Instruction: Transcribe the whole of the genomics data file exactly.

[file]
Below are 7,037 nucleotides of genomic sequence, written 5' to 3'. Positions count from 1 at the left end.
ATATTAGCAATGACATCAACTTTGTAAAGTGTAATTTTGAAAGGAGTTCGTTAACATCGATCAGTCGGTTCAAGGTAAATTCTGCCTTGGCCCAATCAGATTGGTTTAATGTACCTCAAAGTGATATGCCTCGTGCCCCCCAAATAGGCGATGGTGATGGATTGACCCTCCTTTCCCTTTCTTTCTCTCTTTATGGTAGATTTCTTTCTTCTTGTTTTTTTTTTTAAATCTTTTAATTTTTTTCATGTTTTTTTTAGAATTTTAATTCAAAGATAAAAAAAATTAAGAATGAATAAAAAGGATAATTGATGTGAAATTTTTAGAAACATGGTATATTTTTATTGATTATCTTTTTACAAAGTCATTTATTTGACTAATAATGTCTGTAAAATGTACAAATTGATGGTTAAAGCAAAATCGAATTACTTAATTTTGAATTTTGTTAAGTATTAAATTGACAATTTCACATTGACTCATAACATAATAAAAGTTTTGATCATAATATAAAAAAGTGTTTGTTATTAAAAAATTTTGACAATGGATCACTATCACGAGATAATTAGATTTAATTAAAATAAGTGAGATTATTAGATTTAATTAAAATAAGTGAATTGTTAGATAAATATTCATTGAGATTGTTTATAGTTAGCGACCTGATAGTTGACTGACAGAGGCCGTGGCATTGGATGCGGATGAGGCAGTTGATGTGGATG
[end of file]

Below are 7,037 nucleotides of genomic sequence, written 5' to 3'. Positions count from 1 at the left end.
ATATTAGCAATGACATCAACTTTGTAAAGTGTAATTTTGAAAGGAGTTCGTTAACATCGATCAGTCGGTTCAAGGTAAATTCTGCCTTGGCCCAATCAGATTGGTTTAATGTACCTCAAAGTGATATGCCTCGTGCCCCCCAAATAGGCGATGGTGATGGATTGACCCTCCTTTCCCTTTCTTTCTCTCTTTATGGTAGATTTCTTTCTTCTTGTTTTTTTTTTTAAATCTTTTAATTTTTTTCATGTTTTTTTTAGAATTTTAATTCAAAGATAAAAAAAATTAAGAATGAATAAAAAGGATAATTGATGTGAAATTTTTAGAAACATGGTATATTTTTATTGATTATCTTTTTACAAAGTCATTTATTTGACTAATAATGTCTGTAAAATGTACAAATTGATGGTTAAAGCAAAATCGAATTACTTAATTTTGAATTTTGTTAAGTATTAAATTGACAATTTCACATTGACTCATAACATAATAAAAGTTTTGATCATAATATAAAAAAGTGTTTGTTATTAAAAAATTTTGACAATGGATCACTATCACGAGATAATTAGATTTAATTAAAATAAGTGAGATTATTAGATTTAATTAAAATAAGTGAATTGTTAGATAAATATTCATTGAGATTGTTTATAGTTAGCGACCTGATAGTTGACTGACAGAGGCCGTGGCATTGGATGCGGATGAGGCAGTTGATGTGGATG